Twilight Struggle is an enormous game, both in terms of the scope of history that it covers and the number of things you need to remember if you want to be successful. It’s a game about influence, about throwing spanners into the works of your opponent’s nuclear plans, and trying to make sure you don’t inadvertently blow up the planet in the process.

There’s no humor here — just a game of cat and mouse played out between superpowers over the course of more than thirty years. And if you’re willing to put the time in, you’re going to find a lot to like here.


The game lets you play as the USSR or the USA during the Cold War. The game board is a map of the world, divided into different sections that you need to try and control, or at least stop your opponent from controlling. But it’s not just about taking over the world, it’s about the space race, it’s about diplomacy; it’s about actual events that happened and how they can screw up all the ideas that you’ve put into play.

There are a huge number of mechanics in play at any given time. Cards can be used for a number of different reasons, from placing influence points to powering up your rocket scientists to push for the moon. Some of the cards you lay down will trigger events as well, negative and positive, so figuring out how to balance victories and losses is key.

Then there’s the Defcon Counter, forever meandering between everything’s fine and oh no the bombs are going to start dropping. You can lose victory points depending where it’s sitting and the number of military moves you’ve taken over your turn.


Victory points are, as you might imagine, the key to victory. You can grab batches of them by playing scoring cards, but when you do you’re also gifting victory points to your opponent. You need to make sure you’ve got enough control in a region before you smash one onto the board. But if you’ve still got one in your hand at the end of the round, you lose. There are lots of ways to lose in Twilight Struggle, from reducing the Defcon rating to one in your own turn, to your opponent playing a European scoring card when they have full control of a region.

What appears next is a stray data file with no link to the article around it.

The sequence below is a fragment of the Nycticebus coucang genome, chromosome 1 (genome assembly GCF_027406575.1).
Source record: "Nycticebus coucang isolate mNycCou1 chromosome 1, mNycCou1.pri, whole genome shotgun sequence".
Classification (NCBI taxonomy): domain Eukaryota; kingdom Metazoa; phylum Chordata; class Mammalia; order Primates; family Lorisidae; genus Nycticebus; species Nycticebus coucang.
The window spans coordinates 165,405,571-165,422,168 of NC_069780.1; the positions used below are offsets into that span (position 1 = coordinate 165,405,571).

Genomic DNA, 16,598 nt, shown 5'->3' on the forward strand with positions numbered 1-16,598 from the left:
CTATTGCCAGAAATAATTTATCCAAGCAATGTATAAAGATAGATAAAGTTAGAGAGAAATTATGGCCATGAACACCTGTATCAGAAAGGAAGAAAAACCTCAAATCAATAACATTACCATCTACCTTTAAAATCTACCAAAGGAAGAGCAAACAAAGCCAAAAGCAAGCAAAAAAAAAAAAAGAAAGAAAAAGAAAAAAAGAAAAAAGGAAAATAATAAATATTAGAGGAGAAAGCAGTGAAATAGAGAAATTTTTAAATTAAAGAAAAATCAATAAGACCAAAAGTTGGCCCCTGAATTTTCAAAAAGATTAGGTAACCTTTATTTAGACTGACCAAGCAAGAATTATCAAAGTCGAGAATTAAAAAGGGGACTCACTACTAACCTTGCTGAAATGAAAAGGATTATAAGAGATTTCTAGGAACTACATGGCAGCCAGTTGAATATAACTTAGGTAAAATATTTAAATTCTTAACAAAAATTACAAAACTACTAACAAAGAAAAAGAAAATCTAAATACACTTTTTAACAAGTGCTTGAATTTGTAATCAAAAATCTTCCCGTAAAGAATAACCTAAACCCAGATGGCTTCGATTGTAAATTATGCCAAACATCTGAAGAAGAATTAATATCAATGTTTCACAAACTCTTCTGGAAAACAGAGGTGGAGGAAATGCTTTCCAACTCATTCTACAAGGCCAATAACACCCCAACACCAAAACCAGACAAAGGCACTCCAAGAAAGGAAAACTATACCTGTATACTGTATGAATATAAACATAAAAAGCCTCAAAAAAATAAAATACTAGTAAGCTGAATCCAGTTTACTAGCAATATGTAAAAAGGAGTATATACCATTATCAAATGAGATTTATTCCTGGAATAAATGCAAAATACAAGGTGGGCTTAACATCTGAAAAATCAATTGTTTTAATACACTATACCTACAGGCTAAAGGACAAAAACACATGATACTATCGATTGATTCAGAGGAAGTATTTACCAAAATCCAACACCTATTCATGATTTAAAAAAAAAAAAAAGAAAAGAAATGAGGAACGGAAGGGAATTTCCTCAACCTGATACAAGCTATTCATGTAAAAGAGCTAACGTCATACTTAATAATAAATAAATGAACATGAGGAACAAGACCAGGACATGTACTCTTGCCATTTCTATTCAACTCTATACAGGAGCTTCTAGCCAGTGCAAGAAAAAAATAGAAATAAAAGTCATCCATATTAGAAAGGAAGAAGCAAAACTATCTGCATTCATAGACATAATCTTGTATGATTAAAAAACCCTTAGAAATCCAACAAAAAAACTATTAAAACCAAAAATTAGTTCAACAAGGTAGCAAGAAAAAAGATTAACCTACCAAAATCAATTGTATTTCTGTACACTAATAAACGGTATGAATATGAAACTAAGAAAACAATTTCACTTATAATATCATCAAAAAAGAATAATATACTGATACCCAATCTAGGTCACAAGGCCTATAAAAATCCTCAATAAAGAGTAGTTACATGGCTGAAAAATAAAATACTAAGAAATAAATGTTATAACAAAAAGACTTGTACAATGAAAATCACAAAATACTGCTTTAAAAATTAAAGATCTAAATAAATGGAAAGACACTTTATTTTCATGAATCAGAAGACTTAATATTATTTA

Every decision feels like it has a weight behind it, whether it’s choosing to stage a coup in Yugoslavia, or pushing for stronger diplomatic influence in Asia. Everything you do is a calculated risk, with one of the possible outcomes being the annihilation of the world. And your opponent winning.


This is the sort of game that comes with a rule book, so if reading up on card placement and quirks of the game is likely to put you off, then this really isn’t for you. If you like weighty board games, or you’re a fan of the physical version of Twilight Struggle, then it’s hard to fault.

There’s online play, offline modes, and you don’t have to clean everything up once you’ve finished a game. The presentation is spot on, everything is easy to read, and scrolling around the map to keep an eye on what’s happening elsewhere is silky smooth. Twilight Struggle is both a less demanding entry into the game for first time players and a perfect way for more seasoned gamers to take their addiction with them on the go. It won’t be for everyone, but the people who like it will absolutely love it.